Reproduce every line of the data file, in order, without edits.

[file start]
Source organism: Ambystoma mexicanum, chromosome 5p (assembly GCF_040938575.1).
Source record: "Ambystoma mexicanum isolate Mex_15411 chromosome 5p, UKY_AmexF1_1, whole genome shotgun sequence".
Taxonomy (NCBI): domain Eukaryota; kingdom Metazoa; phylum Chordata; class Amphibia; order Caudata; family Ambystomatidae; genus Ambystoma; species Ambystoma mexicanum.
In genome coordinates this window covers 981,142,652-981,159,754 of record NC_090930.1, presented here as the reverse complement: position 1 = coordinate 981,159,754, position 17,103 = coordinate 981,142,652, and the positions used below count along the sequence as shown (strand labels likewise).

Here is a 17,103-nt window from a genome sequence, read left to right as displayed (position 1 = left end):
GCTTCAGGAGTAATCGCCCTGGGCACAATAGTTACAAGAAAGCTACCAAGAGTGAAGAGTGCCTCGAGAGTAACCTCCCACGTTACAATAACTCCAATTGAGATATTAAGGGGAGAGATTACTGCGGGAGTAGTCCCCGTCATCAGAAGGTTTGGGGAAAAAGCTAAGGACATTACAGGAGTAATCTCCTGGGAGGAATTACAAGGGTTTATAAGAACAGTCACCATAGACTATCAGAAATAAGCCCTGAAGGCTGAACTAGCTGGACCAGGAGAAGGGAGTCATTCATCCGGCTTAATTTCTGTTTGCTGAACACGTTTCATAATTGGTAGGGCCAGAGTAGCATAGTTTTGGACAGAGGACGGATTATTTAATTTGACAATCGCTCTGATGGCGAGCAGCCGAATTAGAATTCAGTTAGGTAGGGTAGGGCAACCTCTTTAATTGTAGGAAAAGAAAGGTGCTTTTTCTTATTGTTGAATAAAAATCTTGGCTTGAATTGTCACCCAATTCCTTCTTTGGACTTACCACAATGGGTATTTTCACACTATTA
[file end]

Source organism: Ambystoma mexicanum, chromosome 5p (assembly GCF_040938575.1).
Source record: "Ambystoma mexicanum isolate Mex_15411 chromosome 5p, UKY_AmexF1_1, whole genome shotgun sequence".
Taxonomy (NCBI): domain Eukaryota; kingdom Metazoa; phylum Chordata; class Amphibia; order Caudata; family Ambystomatidae; genus Ambystoma; species Ambystoma mexicanum.
In genome coordinates this window covers 981,142,652-981,159,754 of record NC_090930.1, presented here as the reverse complement: position 1 = coordinate 981,159,754, position 17,103 = coordinate 981,142,652, and the positions used below count along the sequence as shown (strand labels likewise).

Here is a 17,103-nt window from a genome sequence, read left to right as displayed (position 1 = left end):
GCTTCAGGAGTAATCGCCCTGGGCACAATAGTTACAAGAAAGCTACCAAGAGTGAAGAGTGCCTCGAGAGTAACCTCCCACGTTACAATAACTCCAATTGAGATATTAAGGGGAGAGATTACTGCGGGAGTAGTCCCCGTCATCAGAAGGTTTGGGGAAAAAGCTAAGGACATTACAGGAGTAATCTCCTGGGAGGAATTACAAGGGTTTATAAGAACAGTCACCATAGACTATCAGAAATAAGCCCTGAAGGCTGAACTAGCTGGACCAGGAGAAGGGAGTCATTCATCCGGCTTAATTTCTGTTTGCTGAACACGTTTCATAATTGGTAGGGCCAGAGTAGCATAGTTTTGGACAGAGGACGGATTATTTAATTTGACAATCGCTCTGATGGCGAGCAGCCGAATTAGAATTCAGTTAGGTAGGGTAGGGCAACCTCTTTAATTGTAGGAAAAGAAAGGTGCTTTTTCTTATTGTTGAATAAAAATCTTGGCTTGAATTGTCACCCAATTCCTTCTTTGGACTTACCACAATGGGTATTTTCACACTATTA